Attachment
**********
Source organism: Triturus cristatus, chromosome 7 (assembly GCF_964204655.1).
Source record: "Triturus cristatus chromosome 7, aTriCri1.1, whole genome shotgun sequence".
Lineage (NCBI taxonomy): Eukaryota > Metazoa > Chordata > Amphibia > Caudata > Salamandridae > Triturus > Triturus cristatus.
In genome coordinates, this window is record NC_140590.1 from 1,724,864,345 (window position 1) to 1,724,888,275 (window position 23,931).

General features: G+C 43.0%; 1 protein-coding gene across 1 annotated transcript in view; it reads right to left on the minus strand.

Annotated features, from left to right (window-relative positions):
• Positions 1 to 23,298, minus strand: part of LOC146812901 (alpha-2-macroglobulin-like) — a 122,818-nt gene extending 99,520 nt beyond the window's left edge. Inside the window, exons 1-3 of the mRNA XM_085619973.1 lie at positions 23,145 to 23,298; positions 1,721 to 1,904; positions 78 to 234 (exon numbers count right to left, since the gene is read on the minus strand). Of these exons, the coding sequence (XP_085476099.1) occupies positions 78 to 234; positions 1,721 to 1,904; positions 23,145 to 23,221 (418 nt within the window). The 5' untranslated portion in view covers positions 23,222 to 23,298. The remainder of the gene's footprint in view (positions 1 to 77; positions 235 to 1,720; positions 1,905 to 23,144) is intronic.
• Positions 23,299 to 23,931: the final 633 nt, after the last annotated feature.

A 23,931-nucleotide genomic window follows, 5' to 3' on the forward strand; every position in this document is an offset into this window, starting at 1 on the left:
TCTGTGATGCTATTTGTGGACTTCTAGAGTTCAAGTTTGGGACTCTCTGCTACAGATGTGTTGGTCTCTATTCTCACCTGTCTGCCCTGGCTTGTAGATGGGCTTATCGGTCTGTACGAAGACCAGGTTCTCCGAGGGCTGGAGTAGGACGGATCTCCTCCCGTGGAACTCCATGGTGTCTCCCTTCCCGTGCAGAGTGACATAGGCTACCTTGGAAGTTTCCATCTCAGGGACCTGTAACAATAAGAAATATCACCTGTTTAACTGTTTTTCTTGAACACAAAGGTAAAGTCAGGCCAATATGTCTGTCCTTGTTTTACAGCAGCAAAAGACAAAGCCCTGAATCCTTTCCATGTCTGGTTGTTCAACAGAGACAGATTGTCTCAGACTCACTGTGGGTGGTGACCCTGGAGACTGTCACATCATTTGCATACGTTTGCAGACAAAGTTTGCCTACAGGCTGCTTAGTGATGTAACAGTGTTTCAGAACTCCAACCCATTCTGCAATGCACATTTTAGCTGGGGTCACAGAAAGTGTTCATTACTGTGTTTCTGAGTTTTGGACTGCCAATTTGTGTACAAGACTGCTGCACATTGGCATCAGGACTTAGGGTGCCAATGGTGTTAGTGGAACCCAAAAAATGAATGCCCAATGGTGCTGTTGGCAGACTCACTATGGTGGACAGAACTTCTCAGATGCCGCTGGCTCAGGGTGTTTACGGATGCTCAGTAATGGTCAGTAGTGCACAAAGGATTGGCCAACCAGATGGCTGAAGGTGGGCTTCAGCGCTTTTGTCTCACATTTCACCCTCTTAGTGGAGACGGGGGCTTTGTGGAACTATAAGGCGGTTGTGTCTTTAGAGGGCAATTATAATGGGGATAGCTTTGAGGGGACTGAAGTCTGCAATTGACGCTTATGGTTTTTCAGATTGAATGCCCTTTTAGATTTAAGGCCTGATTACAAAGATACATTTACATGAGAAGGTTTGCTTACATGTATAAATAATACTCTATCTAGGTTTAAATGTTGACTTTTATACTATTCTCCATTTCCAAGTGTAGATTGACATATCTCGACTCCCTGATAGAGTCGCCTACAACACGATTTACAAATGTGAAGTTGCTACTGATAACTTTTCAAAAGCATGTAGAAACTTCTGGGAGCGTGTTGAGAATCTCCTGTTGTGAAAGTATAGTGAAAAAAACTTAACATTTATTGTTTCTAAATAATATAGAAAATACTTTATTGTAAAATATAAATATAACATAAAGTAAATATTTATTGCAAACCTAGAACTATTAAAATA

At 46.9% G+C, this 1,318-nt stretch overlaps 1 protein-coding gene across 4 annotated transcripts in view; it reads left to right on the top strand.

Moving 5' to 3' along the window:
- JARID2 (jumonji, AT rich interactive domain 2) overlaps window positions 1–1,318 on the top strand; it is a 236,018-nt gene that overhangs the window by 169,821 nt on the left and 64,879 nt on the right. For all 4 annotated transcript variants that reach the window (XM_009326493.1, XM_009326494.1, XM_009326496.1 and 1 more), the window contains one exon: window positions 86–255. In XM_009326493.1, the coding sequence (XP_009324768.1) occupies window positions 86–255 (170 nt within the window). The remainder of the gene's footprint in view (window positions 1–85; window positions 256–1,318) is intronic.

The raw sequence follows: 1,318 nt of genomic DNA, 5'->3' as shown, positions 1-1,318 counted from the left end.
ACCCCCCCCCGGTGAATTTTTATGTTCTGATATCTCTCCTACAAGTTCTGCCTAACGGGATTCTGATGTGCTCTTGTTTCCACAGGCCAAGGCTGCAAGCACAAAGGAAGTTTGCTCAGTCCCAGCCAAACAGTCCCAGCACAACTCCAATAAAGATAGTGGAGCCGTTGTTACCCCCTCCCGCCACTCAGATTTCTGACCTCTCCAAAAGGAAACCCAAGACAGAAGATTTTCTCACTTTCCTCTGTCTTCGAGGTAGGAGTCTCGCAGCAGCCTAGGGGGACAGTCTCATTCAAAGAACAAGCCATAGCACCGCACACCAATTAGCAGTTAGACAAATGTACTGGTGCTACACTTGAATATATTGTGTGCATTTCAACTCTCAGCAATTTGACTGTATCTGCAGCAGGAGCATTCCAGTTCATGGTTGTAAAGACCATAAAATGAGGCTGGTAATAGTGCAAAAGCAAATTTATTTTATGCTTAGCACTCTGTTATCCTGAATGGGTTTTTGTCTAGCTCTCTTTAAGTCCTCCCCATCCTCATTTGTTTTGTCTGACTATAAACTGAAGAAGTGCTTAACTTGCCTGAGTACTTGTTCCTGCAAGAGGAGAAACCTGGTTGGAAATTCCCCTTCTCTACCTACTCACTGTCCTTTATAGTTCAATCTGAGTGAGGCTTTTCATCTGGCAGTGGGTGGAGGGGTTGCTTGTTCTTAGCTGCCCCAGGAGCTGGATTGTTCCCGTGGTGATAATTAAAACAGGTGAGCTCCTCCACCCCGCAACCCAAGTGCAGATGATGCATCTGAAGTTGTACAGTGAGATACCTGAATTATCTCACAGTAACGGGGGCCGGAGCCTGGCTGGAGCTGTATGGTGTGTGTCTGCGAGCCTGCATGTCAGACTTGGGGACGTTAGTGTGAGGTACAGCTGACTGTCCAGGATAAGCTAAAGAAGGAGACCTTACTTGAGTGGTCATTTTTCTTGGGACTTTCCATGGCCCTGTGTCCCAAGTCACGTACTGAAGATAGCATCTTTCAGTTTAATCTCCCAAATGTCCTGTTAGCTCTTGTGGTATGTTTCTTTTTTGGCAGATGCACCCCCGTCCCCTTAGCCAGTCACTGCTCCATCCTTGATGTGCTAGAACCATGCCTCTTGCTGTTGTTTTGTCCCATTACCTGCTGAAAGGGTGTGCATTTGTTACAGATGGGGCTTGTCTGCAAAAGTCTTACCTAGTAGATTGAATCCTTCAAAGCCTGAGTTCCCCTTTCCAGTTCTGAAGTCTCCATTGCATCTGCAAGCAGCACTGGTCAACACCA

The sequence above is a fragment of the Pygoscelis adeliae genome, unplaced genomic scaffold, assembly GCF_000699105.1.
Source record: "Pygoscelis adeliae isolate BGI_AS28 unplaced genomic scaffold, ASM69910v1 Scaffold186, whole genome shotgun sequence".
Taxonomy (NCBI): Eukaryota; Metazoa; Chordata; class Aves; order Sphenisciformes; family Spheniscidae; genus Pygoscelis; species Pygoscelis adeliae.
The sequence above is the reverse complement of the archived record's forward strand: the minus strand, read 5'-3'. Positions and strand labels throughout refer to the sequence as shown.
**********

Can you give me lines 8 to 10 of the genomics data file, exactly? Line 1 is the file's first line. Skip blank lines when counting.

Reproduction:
• Positions 23,299 to 23,931: the final 633 nt, after the last annotated feature.

A 23,931-nucleotide genomic window follows, 5' to 3' on the forward strand; every position in this document is an offset into this window, starting at 1 on the left:
TCTGTGATGCTATTTGTGGACTTCTAGAGTTCAAGTTTGGGACTCTCTGCTACAGATGTGTTGGTCTCTATTCTCACCTGTCTGCCCTGGCTTGTAGATGGGCTTATCGGTCTGTACGAAGACCAGGTTCTCCGAGGGCTGGAGTAGGACGGATCTCCTCCCGTGGAACTCCATGGTGTCTCCCTTCCCGTGCAGAGTGACATAGGCTACCTTGGAAGTTTCCATCTCAGGGACCTGTAACAATAAGAAATATCACCTGTTTAACTGTTTTTCTTGAACACAAAGGTAAAGTCAGGCCAATATGTCTGTCCTTGTTTTACAGCAGCAAAAGACAAAGCCCTGAATCCTTTCCATGTCTGGTTGTTCAACAGAGACAGATTGTCTCAGACTCACTGTGGGTGGTGACCCTGGAGACTGTCACATCATTTGCATACGTTTGCAGACAAAGTTTGCCTACAGGCTGCTTAGTGATGTAACAGTGTTTCAGAACTCCAACCCATTCTGCAATGCACATTTTAGCTGGGGTCACAGAAAGTGTTCATTACTGTGTTTCTGAGTTTTGGACTGCCAATTTGTGTACAAGACTGCTGCACATTGGCATCAGGACTTAGGGTGCCAATGGTGTTAGTGGAACCCAAAAAATGAATGCCCAATGGTGCTGTTGGCAGACTCACTATGGTGGACAGAACTTCTCAGATGCCGCTGGCTCAGGGTGTTTACGGATGCTCAGTAATGGTCAGTAGTGCACAAAGGATTGGCCAACCAGATGGCTGAAGGTGGGCTTCAGCGCTTTTGTCTCACATTTCACCCTCTTAGTGGAGACGGGGGCTTTGTGGAACTATAAGGCGGTTGTGTCTTTAGAGGGCAATTATAATGGGGATAGCTTTGAGGGGACTGAAGTCTGCAATTGACGCTTATGGTTTTTCAGATTGAATGCCCTTTTAGATTTAAGGCCTGATTACAAAGATACATTTACATGAGAAGGTTTGCTTACATGTATAAATAATACTCTATCTAGGTTTAAATGTTGACTTTTATACTATTCTCCATTTCCAAGTGTAGATTGACATATCTCGACTCCCTGATAGAGTCGCCTACAACACGATTTACAAATGTGAAGTTGCTACTGATAACTTTTCAAAAGCATGTAGAAACTTCTGGGAGCGTGTTGAGAATCTCCTGTTGTGAAAGTATAGTGAAAAAAACTTAACATTTATTGTTTCTAAATAATATAGAAAATACTTTATTGTAAAATATAAATATAACATAAAGTAAATATTTATTGCAAACCTAGAACTATTAAAATA